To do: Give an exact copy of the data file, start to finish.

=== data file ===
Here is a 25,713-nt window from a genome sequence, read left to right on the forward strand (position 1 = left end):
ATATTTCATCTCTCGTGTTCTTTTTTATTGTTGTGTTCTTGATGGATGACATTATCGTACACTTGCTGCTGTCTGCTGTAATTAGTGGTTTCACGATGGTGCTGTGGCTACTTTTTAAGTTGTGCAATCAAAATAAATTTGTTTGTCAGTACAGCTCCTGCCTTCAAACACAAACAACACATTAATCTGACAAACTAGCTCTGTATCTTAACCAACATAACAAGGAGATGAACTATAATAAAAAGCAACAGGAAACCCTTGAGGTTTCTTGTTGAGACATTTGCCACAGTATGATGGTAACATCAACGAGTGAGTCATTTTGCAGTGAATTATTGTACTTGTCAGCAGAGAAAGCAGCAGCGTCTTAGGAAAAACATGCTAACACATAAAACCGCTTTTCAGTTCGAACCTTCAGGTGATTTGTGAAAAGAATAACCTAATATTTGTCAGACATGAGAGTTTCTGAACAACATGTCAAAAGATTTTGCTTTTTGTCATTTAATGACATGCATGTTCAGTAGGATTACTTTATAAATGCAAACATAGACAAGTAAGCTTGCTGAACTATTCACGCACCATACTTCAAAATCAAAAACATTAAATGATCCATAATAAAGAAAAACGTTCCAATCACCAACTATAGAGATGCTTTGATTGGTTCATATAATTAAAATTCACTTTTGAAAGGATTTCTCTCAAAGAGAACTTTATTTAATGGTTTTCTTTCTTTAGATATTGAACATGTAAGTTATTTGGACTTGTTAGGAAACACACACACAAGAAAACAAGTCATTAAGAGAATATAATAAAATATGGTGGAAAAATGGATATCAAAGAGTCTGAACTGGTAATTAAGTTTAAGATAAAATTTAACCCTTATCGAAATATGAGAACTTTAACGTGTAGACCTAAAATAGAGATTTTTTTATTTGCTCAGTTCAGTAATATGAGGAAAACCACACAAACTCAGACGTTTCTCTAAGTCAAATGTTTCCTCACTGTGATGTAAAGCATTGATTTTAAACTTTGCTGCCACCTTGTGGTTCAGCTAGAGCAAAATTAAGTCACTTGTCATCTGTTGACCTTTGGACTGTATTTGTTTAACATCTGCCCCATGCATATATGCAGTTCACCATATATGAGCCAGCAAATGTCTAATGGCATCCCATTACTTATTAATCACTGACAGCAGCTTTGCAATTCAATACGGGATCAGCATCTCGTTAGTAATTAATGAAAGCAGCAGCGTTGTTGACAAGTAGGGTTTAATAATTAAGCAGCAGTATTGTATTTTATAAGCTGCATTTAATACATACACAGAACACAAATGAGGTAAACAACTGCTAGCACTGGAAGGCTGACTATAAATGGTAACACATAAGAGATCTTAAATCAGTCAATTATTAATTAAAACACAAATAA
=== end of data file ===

Here is a 25,713-nt window from a genome sequence, read left to right on the forward strand (position 1 = left end):
ATATTTCATCTCTCGTGTTCTTTTTTATTGTTGTGTTCTTGATGGATGACATTATCGTACACTTGCTGCTGTCTGCTGTAATTAGTGGTTTCACGATGGTGCTGTGGCTACTTTTTAAGTTGTGCAATCAAAATAAATTTGTTTGTCAGTACAGCTCCTGCCTTCAAACACAAACAACACATTAATCTGACAAACTAGCTCTGTATCTTAACCAACATAACAAGGAGATGAACTATAATAAAAAGCAACAGGAAACCCTTGAGGTTTCTTGTTGAGACATTTGCCACAGTATGATGGTAACATCAACGAGTGAGTCATTTTGCAGTGAATTATTGTACTTGTCAGCAGAGAAAGCAGCAGCGTCTTAGGAAAAACATGCTAACACATAAAACCGCTTTTCAGTTCGAACCTTCAGGTGATTTGTGAAAAGAATAACCTAATATTTGTCAGACATGAGAGTTTCTGAACAACATGTCAAAAGATTTTGCTTTTTGTCATTTAATGACATGCATGTTCAGTAGGATTACTTTATAAATGCAAACATAGACAAGTAAGCTTGCTGAACTATTCACGCACCATACTTCAAAATCAAAAACATTAAATGATCCATAATAAAGAAAAACGTTCCAATCACCAACTATAGAGATGCTTTGATTGGTTCATATAATTAAAATTCACTTTTGAAAGGATTTCTCTCAAAGAGAACTTTATTTAATGGTTTTCTTTCTTTAGATATTGAACATGTAAGTTATTTGGACTTGTTAGGAAACACACACACAAGAAAACAAGTCATTAAGAGAATATAATAAAATATGGTGGAAAAATGGATATCAAAGAGTCTGAACTGGTAATTAAGTTTAAGATAAAATTTAACCCTTATCGAAATATGAGAACTTTAACGTGTAGACCTAAAATAGAGATTTTTTTATTTGCTCAGTTCAGTAATATGAGGAAAACCACACAAACTCAGACGTTTCTCTAAGTCAAATGTTTCCTCACTGTGATGTAAAGCATTGATTTTAAACTTTGCTGCCACCTTGTGGTTCAGCTAGAGCAAAATTAAGTCACTTGTCATCTGTTGACCTTTGGACTGTATTTGTTTAACATCTGCCCCATGCATATATGCAGTTCACCATATATGAGCCAGCAAATGTCTAATGGCATCCCATTACTTATTAATCACTGACAGCAGCTTTGCAATTCAATACGGGATCAGCATCTCGTTAGTAATTAATGAAAGCAGCAGCGTTGTTGACAAGTAGGGTTTAATAATTAAGCAGCAGTATTGTATTTTATAAGCTGCATTTAATACATACACAGAACACAAATGAGGTAAACAACTGCTAGCACTGGAAGGCTGACTATAAATGGTAACACATAAGAGATCTTAAATCAGTCAATTATTAATTAAAACACAAATAA